Effects of Postural Change on Aspiration in Head and Neck Surgical Patients

Jeri A. Logemann*, Alfred W. Rademaker, Barbara Roa Pauloski, Peter J. Kahrilas

*Corresponding author for this work

Research output: Contribution to journalArticlepeer-review

113 Scopus citations


This study was designed to define the effects of postural change on liquid aspiration during videofluorographic examination of oropharyngeal swallow in head and neck surgical patients. Thirty-two patients were given two swallows of five different amounts of liquid barium as tolerated. When aspiration occurred, the patient's head and/or body position was changed, new posture being determined by the swallowing disorder identified as the cause of the aspiration. Postural techniques were successful in eliminating aspiration on at least one volume of liquid in 81% of these patients. Patients in all surgical groups were able to use postures with equal success. A variety of positions were used in each type of surgical patient, indicating that these patients exhibited a variety of swallowing problems. Results emphasize the importance of introducing postural techniques during the radiographic study of oropharyngeal swallow to facilitate safe oral intake of liquids.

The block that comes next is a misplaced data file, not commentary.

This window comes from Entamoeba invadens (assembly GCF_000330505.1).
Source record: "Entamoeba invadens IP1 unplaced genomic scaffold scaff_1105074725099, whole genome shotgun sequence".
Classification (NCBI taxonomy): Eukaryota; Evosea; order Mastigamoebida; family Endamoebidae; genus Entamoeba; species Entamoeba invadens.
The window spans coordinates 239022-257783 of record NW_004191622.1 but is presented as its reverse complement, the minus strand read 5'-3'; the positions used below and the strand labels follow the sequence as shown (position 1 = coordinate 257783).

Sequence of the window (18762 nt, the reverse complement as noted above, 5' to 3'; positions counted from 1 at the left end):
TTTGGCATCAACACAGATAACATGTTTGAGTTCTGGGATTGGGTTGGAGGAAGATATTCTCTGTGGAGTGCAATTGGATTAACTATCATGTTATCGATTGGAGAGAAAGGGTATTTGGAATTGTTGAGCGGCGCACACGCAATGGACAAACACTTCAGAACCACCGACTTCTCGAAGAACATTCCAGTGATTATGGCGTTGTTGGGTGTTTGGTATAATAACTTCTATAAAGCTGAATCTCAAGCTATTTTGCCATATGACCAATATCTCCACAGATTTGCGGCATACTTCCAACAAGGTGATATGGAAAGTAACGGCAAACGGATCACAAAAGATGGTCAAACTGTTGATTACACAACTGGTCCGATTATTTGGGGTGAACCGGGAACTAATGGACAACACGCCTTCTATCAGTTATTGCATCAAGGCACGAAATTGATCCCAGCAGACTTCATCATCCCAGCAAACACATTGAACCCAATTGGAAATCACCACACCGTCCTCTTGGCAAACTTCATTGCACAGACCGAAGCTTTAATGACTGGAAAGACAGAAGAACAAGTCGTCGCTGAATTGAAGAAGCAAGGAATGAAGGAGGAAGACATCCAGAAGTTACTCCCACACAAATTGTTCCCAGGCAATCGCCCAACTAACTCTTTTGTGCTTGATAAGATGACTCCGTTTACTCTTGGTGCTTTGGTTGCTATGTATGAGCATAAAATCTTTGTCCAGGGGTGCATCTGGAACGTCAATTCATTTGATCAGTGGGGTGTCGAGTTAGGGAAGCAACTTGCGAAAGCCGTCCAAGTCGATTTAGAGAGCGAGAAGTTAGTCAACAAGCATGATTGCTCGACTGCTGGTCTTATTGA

Original languageEnglish (US)
Pages (from-to)222-227
Number of pages6
JournalOtolaryngology–Head and Neck Surgery
Issue number2
StatePublished - Feb 1994


  • Aspiration
  • dysphagia
  • head and neck cancer
  • oropharyngeal swallow
  • videofluorographic

ASJC Scopus subject areas

  • Surgery
  • Otorhinolaryngology


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